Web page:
Don’t Wait, See “Waiting for Superman”
The closing moments of “Waiting for Superman” are some of the most tense and heartbreaking of any movie you will see this year. The fact that these kinds of emotions can be stirred by a documentary about our education system is inspiring and enlightening. You might be predisposed to certain feelings about Davis Guggenheim’s (“An Inconvenient Truth”) latest message movie. But his take has the power to surprise, enrage, and even delight the most cynical of educators and education bashers.
The Oscar worthy “Waiting for Superman” delineates the problems of the failing American education system wherein despite government spending that has doubled over the last 30 years, students continue to fall behind in math, science and reading. As the simple but powerful graphics illustrate, it is even worse than you might imagine-and the future looks bleak as schools struggle to provide white collar minds to an increasingly technology-based world.
What sets “Superman” apart is that while it passionately advocates better schools, excellent teachers, (who are a “work of art”) and higher expectations it doesn’t propose simple solutions nor does it stoop to broad- brushed demonizing. Certain teachers’ unions don’t fare well, and specific charter schools are hailed as success stories. But neither the abolishment of the former nor the perpetuation of the latter are presented as a panacea by themselves.
What really gets the heart racing is the introduction of five students from various parts of the country who desperately want to get into a better school, and realize that to do so may be their only hope for a happy life. These kids and their plight are real and they transcend politics.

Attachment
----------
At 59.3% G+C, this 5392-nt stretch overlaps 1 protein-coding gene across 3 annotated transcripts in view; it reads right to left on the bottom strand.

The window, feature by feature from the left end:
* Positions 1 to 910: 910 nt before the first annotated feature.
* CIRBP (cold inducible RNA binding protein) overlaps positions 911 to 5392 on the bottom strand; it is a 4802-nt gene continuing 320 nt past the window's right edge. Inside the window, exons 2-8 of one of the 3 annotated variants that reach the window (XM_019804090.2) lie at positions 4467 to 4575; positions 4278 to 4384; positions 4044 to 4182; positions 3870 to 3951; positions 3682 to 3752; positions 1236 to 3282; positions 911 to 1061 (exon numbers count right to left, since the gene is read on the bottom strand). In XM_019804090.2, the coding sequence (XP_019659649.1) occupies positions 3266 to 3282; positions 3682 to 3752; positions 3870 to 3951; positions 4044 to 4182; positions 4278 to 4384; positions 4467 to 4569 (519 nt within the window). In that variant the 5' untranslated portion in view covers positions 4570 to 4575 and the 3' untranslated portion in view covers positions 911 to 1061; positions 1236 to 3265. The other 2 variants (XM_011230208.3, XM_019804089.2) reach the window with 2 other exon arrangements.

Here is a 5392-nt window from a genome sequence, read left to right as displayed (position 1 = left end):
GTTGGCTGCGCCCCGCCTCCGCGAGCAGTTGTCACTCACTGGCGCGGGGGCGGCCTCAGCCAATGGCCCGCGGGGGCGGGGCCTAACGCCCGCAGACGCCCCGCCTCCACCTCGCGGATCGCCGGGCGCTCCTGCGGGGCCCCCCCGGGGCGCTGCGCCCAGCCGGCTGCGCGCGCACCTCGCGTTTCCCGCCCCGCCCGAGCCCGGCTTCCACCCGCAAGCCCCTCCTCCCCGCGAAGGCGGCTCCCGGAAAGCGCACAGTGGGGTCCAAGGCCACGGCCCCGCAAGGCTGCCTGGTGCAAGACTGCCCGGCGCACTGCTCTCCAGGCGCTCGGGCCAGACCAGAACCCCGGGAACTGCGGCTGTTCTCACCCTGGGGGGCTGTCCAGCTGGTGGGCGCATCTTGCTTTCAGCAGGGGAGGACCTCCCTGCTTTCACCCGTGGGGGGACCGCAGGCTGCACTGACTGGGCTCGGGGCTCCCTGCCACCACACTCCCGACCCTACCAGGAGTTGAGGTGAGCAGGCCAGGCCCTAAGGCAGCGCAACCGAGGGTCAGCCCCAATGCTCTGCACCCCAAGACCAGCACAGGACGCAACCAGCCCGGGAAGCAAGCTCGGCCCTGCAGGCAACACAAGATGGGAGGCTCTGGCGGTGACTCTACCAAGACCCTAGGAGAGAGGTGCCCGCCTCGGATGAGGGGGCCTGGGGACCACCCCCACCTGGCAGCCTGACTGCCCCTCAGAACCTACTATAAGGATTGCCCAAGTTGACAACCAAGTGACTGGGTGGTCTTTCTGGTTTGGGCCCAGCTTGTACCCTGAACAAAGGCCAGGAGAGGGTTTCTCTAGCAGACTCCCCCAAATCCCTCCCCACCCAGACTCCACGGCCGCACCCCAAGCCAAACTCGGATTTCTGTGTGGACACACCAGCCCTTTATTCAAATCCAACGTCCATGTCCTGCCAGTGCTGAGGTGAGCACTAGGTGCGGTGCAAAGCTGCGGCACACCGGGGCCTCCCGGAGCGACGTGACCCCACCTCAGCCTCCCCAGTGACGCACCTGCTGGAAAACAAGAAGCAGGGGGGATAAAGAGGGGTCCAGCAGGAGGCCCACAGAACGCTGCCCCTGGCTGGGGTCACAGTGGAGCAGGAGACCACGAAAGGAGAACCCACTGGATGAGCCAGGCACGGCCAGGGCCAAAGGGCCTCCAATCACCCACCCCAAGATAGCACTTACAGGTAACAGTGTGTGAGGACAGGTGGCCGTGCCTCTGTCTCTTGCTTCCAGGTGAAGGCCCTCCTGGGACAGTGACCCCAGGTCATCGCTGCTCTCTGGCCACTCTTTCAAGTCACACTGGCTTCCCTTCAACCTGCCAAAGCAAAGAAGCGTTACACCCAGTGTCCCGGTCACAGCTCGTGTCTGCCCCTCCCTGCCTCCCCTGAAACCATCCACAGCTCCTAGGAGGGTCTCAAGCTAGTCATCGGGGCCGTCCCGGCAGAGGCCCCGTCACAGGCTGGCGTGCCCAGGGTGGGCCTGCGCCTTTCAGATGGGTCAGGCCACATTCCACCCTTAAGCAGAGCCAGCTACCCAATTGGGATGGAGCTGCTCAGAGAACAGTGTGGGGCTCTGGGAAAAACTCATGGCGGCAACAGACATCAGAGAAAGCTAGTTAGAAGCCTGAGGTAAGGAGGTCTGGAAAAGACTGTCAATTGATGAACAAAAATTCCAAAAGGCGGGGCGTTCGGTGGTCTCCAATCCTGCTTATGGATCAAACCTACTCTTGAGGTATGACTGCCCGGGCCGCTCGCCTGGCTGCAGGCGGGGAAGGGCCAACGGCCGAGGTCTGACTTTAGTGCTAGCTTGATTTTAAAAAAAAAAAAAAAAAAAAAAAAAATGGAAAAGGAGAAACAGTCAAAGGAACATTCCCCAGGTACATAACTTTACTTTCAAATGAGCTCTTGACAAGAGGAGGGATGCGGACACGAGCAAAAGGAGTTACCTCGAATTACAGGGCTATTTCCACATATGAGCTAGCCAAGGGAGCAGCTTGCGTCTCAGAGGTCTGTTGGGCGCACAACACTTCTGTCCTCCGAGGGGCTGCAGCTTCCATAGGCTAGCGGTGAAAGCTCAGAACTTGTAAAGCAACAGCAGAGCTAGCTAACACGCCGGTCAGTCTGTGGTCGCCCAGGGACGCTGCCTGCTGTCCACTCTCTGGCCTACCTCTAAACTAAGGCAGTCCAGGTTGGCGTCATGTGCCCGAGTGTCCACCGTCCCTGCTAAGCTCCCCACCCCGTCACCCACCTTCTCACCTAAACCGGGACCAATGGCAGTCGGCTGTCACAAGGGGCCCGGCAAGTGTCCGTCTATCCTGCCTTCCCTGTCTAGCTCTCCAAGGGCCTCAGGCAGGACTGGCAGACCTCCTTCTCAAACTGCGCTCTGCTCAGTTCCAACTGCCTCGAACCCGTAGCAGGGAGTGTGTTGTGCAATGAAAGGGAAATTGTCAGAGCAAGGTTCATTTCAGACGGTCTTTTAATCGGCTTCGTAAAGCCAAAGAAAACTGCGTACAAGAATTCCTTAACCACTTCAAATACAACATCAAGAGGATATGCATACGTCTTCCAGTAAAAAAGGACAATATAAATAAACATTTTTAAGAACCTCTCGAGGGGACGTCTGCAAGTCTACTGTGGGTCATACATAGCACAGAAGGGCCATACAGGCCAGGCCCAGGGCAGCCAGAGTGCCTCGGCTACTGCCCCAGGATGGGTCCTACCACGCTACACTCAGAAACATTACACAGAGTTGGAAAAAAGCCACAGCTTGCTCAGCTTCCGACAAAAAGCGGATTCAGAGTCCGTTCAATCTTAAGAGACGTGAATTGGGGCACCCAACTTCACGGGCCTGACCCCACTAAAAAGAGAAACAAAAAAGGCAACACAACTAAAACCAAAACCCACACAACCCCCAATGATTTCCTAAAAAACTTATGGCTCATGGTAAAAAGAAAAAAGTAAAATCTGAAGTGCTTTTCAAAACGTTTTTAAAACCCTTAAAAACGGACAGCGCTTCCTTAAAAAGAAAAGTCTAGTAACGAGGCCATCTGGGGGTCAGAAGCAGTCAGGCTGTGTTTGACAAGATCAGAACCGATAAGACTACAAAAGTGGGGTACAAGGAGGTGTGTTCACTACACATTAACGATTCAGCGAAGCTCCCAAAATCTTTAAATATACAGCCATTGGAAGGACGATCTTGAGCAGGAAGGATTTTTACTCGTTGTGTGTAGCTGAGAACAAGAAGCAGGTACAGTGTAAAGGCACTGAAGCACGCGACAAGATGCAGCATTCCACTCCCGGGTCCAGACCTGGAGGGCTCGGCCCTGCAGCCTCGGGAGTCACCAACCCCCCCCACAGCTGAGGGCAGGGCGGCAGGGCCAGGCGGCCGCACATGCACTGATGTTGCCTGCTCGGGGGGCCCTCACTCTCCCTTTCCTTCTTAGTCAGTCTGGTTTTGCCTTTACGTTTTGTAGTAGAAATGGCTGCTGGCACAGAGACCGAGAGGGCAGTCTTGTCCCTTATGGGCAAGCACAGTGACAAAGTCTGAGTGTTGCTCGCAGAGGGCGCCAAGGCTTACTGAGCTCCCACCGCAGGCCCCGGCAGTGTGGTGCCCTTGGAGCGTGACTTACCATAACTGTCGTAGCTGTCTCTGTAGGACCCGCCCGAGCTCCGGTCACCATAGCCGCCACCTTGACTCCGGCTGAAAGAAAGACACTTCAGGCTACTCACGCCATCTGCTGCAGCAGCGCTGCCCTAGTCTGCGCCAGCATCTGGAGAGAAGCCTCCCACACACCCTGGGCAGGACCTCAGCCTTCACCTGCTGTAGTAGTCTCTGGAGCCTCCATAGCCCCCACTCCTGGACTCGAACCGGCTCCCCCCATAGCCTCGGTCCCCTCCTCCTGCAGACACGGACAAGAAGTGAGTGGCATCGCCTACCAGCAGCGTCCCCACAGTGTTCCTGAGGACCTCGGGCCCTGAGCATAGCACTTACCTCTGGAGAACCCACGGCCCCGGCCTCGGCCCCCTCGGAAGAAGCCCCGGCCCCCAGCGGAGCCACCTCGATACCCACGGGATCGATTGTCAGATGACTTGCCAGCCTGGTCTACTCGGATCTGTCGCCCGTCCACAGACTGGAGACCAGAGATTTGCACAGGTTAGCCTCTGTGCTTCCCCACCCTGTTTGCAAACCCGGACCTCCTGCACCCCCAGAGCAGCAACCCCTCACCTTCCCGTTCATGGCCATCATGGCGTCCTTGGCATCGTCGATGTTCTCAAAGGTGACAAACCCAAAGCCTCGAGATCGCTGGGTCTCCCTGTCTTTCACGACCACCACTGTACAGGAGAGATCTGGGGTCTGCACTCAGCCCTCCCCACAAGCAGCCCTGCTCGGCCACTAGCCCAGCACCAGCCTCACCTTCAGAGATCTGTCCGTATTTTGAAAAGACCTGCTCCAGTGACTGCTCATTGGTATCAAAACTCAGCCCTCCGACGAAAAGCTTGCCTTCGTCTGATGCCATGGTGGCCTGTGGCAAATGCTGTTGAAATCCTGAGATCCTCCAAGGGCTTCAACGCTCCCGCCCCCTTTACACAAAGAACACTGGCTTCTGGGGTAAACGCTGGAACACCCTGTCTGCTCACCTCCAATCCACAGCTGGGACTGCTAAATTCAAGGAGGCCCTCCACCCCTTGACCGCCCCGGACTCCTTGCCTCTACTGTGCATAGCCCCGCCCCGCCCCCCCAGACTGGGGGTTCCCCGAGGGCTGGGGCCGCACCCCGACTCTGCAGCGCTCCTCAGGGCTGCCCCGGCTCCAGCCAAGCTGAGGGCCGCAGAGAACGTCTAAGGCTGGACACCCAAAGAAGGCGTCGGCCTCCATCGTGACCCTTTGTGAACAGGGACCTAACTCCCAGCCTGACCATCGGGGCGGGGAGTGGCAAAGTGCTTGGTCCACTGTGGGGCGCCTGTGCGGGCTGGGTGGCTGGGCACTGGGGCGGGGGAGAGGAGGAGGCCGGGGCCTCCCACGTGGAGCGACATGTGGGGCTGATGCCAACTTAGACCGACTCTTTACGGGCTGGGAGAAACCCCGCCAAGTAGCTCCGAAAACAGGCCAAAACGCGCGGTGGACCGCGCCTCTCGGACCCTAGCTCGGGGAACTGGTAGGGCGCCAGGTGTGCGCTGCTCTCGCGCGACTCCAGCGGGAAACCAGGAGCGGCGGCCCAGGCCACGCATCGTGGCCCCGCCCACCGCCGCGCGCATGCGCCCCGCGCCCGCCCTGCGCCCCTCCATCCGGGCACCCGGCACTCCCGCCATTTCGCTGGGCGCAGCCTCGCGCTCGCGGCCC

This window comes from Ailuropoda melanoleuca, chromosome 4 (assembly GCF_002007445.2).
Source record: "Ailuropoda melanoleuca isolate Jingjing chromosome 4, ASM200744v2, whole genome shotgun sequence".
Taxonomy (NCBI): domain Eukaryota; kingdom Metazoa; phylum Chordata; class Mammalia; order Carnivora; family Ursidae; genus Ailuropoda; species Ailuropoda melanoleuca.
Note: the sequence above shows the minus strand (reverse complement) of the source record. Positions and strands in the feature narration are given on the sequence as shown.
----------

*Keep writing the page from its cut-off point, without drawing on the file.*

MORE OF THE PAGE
The superheroes of the film are Geoffrey Canada, CEO of the Harlem Children’s Zone, Michelle Rhee, the recently resigned chancellor of one of the worst-performing school districts in the country (in Washington D.C.), and disillusioned teachers Mike Feinberg and David Levin, who formed KIPP (Knowledge is Power Program). Their experience offers insight and hope that this ship can be turned around, and that our very future depends on it.
The film spends little if any time on the behavioral aspects of classroom success and any teacher will tell you a motivated child with a truly supportive parent can overcome just about any challenge. And surprisingly, the film does not imply that spending more money is the only answer, though it powerfully illustrates that for a fraction of the cost of incarceration in this country we could help kids in “dropout factories” to avoid ending up there in the first place.
Everyone has a stake in our educational system. “Waiting for Superman” doesn’t imply the solutions are simple, but that they are simply possible. It fires a warning shot and offers a penetrating beacon of hope.
The message of our wake-up call is that “Superman” is us.
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